Dr. Jon Freels, the program's medical director and a specialist in pulmonary and critical care medicine, addressed the group during the luncheon and discussed the different types of lung diseases and long-term treatment options available.
"Patients with chronic obstructive pulmonary disease can enter a vicious cycle of shortness of breath leading to inactivity that further enhances their shortness of breath. This physical manifestation of the disease can steal mental drive, ambition, and at times even hope. Our pulmonary rehabilitation program uses a multi-disciplinary approach to aid the patient in all facets of their disease," said Freels.
According to Freels, studies evaluating the impact of pulmonary rehabilitation showed an association with improved lung capacity during exertion and quality of life while decreasing the sensation of labored breathing. In addition, smaller studies have shown a decrease in hospital re-admission and mortality among patients who received rehabilitation after an exacerbation of chronic obstructive pulmonary disease (COPD).
Pulmonary rehabilitation is a therapy program that combines education and exercise to improve lung function. Benefits of a rehabilitation program include lower blood pressure, decreased shortness of breath and an improved activity level. It is recommended for patients with a variety of conditions affecting the lungs, including:
COPD: COPD refers to two lung diseases--chronic bronchitis and emphysema--characterized by obstruction to airflow that interferes with normal breathing.
Asthma: Asthma is a reversible obstructive lung disease, caused by increased reaction of the airways to various stimuli. It is a chronic inflammatory condition and can be a life-threatening disease if not properly managed.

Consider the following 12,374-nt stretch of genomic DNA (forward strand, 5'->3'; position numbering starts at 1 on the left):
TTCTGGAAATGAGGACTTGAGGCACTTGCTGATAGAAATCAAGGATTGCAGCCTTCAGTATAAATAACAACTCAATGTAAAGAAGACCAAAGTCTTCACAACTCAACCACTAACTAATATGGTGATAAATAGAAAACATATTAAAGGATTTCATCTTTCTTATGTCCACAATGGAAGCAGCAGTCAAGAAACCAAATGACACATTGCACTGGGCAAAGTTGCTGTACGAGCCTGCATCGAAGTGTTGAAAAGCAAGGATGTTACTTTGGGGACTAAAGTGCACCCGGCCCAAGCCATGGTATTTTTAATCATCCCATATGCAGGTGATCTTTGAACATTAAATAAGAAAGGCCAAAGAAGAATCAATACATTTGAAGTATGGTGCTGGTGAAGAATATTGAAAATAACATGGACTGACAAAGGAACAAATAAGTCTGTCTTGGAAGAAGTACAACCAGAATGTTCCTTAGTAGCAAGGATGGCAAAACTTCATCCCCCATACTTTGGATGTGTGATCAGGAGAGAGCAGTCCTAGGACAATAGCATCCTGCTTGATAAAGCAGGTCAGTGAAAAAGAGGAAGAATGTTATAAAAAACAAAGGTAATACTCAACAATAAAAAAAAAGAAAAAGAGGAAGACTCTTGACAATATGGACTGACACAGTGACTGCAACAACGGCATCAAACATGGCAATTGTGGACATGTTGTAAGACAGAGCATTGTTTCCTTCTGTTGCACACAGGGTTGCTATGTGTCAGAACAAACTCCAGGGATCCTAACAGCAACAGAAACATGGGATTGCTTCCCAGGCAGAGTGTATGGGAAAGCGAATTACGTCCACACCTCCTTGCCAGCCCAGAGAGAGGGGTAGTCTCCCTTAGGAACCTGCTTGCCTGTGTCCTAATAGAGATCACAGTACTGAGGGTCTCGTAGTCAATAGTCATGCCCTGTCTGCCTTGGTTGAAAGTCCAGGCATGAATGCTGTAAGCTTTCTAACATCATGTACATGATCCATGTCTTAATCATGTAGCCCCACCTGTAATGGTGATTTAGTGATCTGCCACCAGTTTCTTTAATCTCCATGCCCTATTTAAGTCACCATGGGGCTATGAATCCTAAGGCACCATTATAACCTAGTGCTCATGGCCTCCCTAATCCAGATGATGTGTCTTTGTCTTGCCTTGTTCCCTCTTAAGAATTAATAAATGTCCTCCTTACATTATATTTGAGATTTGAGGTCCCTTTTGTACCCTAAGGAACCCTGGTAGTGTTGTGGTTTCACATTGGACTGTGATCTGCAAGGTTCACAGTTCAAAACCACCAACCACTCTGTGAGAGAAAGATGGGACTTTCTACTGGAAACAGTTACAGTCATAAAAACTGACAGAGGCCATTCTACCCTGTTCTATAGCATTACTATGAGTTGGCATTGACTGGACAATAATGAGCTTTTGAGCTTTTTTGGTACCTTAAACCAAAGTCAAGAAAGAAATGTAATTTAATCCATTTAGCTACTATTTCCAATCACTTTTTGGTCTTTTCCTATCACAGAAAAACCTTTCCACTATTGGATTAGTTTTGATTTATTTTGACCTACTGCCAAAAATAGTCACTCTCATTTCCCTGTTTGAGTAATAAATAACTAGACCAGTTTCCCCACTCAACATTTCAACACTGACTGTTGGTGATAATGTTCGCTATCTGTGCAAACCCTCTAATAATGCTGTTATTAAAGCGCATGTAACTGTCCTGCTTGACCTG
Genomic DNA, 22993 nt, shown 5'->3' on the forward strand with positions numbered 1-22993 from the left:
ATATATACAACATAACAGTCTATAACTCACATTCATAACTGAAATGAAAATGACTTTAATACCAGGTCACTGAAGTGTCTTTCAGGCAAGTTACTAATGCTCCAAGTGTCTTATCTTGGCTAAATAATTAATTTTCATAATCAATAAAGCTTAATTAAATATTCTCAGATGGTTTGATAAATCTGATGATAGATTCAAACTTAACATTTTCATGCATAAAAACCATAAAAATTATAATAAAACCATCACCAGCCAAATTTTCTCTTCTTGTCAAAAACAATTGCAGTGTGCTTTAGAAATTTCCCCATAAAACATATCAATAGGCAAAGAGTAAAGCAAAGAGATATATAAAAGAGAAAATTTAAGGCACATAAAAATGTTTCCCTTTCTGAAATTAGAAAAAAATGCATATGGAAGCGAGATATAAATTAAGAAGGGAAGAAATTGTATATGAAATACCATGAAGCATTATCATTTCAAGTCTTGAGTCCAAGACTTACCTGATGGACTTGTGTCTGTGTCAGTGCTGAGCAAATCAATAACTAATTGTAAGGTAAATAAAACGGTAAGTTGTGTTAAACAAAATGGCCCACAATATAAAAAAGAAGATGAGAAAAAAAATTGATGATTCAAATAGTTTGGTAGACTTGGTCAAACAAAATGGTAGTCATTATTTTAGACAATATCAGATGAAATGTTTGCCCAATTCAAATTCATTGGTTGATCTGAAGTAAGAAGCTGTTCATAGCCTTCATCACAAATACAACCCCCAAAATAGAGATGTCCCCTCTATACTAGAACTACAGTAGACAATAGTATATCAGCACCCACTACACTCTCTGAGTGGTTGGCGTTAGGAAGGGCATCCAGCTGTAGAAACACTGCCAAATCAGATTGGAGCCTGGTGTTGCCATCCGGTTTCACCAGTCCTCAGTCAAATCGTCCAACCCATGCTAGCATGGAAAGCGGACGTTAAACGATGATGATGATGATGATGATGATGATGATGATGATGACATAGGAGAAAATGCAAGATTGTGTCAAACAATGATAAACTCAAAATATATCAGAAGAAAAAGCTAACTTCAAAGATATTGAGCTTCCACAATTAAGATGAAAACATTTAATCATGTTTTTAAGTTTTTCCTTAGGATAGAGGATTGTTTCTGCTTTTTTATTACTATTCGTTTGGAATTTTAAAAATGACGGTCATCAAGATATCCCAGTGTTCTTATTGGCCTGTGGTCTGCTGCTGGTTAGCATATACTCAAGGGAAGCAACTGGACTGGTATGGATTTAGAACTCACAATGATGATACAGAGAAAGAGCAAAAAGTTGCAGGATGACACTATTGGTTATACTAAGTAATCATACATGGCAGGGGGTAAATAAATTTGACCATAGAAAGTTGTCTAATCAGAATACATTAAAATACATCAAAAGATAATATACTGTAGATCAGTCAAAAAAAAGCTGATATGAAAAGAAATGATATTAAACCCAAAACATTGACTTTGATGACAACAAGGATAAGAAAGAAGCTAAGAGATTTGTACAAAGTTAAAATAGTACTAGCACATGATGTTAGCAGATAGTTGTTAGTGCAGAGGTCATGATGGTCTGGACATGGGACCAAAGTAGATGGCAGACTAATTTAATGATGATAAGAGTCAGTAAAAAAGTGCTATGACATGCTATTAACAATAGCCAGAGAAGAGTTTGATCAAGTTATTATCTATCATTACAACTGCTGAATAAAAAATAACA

Emphysema: Emphysema is a long-term, progressive lung disease that primarily causes shortness of breath. This disease damages the air sacs (alveoli) in the lungs, making them unable to completely deflate, and are therefore unable to fill with fresh air to ensure adequate oxygen supply to the body.
Chronic bronchitis: Chronic bronchitis is an inflammation of the main airways in the lungs that continues for a long period or keeps coming back.
Lung cancer: Lung cancer is the uncontrolled growth of abnormal cells (cancer) in tissues of the lung, usually in the cells lining air passages. Lumps of cancer cells (tumors) then form and disrupt the lung, making it difficult to function properly.
Tennessee is the fourth leading consumer of tobacco products, which is the main causal agent for COPD. Typically, patients will attend pulmonary rehabilitation in the Maury Regional Heart Center twice per week for a period of several weeks; however, plans vary for each patient based on his/her condition. The pulmonary rehabilitation staff includes licensed respiratory therapists, a registered nurse trained in critical care, an exercise physiologist and a registered dietitian.
In addition to a closely monitored exercise program, the staff instructs patients on proper breathing techniques for their medical condition, infection control, nutrition and weight management, proper use of medication and much more.